The “Original” Bible and the Dead Sea Scrolls
For centuries, Bible scholars examined two ancient texts to elucidate the original language of th...
For centuries, Bible scholars examined two ancient texts to elucidate the original language of the Bible: the Masoretic Text and the Septuagint. The Masoretic Text is a traditional Hebrew text finalized by Jewish scholars around 1000 C.E. The Septuagint is a Greek translation of the Torah created by the Jews of Alexandria in the third century B.C.E. (The other books of the Hebrew Bible were translated over the course of the following century.) According to Septuagint tradition, at least 70 isolated ancient scholars came up with identical Greek translations of the Torah.
Which is the “original” Bible? How do we decide which of these two ancient texts is more authoritative? In “Searching for the ‘Original’ Bible” in the July/August 2014 issue o fBiblical Archaeology Review, Hebrew University of Jerusalem scholar and long-time editor-in-chief of the Dead Sea Scrolls publication team Emanuel Tov suggests we turn to the Dead Sea Scrolls to help us compare the Masoretic Text and the Septuagint.
Some of the Dead Sea Scrolls actually have more in common with the Greek Septuagint than the traditional Hebrew Masoretic Text, showing that the Greek translators must have been translating from Hebrew texts that resembled the Dead Sea Scrolls. Are the Dead Sea Scroll texts as trustworthy as these other two sources? Are they as close to the text of the original Bible?
Some turn to the Dead Sea Scrolls simply because they are older: 2,000-year-old texts were less likely to be subjected to scribal corruption, implying that they reflect a more original Bible language. Tov supplements this chronological reasoning with a logical—and admittedly subjective—approach: He examines which text makes the most sense in a given context. Tov examines a number of textual discrepancies between Bible versions (Did God finish work on the sixth or seventh day before resting on the seventh day? How were the nations divided according to the number of the sons of God?) in his search for the original Bible.
As an example, Tov asks: Did Hannah bring one bull or three bulls as an offering at Shiloh? (1 Samuel 1:24):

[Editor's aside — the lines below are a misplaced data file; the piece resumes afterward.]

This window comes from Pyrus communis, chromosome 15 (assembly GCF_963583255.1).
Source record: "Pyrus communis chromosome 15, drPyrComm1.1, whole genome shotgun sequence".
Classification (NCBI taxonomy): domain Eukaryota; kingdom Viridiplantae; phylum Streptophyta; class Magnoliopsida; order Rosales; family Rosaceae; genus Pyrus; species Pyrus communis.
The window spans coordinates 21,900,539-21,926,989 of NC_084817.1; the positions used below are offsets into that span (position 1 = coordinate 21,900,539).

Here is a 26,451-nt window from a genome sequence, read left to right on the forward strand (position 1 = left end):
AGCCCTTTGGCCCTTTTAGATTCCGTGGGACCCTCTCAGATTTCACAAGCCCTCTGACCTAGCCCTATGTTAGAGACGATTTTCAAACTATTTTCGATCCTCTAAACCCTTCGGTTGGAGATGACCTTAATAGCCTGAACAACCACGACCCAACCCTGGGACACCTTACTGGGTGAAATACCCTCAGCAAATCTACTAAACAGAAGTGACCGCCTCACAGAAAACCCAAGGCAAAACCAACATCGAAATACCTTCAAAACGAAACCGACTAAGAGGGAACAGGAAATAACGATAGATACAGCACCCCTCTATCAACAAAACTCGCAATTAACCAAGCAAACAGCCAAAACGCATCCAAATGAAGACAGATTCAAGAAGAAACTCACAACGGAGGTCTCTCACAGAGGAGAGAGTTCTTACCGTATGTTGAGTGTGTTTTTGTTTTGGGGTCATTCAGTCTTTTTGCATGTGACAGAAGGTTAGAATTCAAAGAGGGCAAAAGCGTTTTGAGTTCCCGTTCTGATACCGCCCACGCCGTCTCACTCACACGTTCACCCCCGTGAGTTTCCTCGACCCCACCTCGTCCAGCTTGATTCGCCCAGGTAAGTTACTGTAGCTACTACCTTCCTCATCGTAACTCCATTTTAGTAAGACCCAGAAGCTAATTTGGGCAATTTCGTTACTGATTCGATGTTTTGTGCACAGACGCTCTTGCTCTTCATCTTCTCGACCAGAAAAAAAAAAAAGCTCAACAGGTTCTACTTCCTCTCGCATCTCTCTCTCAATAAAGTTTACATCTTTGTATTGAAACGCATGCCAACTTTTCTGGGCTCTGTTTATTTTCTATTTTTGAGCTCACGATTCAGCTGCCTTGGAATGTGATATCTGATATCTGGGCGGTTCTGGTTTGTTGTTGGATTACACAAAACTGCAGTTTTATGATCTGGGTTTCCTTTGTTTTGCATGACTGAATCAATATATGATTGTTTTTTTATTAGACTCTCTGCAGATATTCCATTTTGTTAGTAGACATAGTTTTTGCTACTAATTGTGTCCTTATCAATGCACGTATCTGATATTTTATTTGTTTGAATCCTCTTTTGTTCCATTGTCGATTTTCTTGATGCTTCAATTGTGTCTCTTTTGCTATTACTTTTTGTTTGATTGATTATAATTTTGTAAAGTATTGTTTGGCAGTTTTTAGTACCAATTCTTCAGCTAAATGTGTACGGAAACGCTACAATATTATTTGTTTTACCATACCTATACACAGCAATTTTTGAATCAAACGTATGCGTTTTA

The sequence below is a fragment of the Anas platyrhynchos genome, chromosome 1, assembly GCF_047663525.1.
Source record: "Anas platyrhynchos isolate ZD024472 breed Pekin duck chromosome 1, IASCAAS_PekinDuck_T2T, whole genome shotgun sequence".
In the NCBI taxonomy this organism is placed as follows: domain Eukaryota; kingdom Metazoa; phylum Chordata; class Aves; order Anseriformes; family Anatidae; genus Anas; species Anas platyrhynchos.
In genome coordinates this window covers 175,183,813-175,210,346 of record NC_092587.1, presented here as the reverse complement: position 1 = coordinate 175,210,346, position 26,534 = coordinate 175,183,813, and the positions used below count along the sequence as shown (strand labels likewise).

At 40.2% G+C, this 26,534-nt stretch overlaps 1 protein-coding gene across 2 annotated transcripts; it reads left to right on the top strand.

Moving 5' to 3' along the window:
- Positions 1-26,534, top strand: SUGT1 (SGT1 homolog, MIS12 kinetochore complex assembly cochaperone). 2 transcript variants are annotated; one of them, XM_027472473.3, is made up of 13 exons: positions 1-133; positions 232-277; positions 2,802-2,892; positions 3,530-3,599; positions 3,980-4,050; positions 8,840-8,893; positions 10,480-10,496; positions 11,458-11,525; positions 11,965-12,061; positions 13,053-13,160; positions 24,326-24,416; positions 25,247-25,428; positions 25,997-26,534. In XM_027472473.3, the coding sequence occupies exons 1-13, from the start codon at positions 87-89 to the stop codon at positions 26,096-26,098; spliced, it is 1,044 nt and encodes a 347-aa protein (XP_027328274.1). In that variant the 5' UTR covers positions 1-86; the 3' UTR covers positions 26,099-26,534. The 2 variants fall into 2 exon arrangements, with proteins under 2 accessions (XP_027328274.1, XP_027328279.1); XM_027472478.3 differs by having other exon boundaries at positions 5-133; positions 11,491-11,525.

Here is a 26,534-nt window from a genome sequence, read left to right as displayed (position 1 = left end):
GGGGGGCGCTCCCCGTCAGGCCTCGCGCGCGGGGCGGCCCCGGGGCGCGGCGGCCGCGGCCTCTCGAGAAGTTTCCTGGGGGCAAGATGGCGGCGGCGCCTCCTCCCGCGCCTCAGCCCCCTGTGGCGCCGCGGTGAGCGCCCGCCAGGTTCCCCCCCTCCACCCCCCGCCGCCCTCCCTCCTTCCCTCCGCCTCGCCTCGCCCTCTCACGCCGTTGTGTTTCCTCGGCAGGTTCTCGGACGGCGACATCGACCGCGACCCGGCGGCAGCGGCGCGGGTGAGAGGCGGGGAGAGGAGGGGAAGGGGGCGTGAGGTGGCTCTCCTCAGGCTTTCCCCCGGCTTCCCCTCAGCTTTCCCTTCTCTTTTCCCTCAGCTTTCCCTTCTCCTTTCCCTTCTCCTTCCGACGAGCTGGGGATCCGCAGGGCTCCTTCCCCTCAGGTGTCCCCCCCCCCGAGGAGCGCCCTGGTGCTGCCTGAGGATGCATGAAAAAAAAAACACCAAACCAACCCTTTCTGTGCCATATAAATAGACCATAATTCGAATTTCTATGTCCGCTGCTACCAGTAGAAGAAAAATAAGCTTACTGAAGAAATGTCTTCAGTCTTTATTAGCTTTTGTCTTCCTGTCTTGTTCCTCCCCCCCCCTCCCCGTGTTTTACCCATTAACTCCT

When the infant Samuel had been weaned and his mother, Hannah, finally came to Shiloh with her son, she also brought with her an offering for the Lord that is described in two ways in our textual sources. According to the Masoretic Text, she brought “three bulls,” but according to the Septuagint and a Qumran scroll (4QSama from 50–25 B.C.E.) she brought one “three-year-old bull.”
I believe that Hannah probably offered only a single bull (as in the Septuagint and 4QSama); supporting this choice is the next verse in the Masoretic Text which speaks about “the bull.” I believe the Masoretic Text was textually corrupted when the continuous writing (without spaces between words) of the original wordsprm/shlshh (literally: “bulls three”) underlying the Septuagint was divided wrongly to pr mshlsh (“three-year-old bull”).
The evidence of the Septuagint, being in Greek, always depends on a reconstruction into Hebrew, and consequently the Qumran scroll here helps us in deciding between the various options. Incidentally an offering of a “three-year-old bull” is mentioned in Genesis 15:9. It shows that a Hebrew text underlying the Septuagint once existed in which Hannah brought only one three-year-old bull.
Tov uses the Dead Sea Scrolls to elucidate the original language of the Bible not only because they are the oldest Bible manuscripts, but also because they provide additional logical clues. He concludes: “In finding our way in the labyrinth of textual sources of the Bible, we must slowly accumulate experience and intuition. When maneuvering among the sources, we will find much help in the Dead Sea Scrolls. But they must be used judiciously.”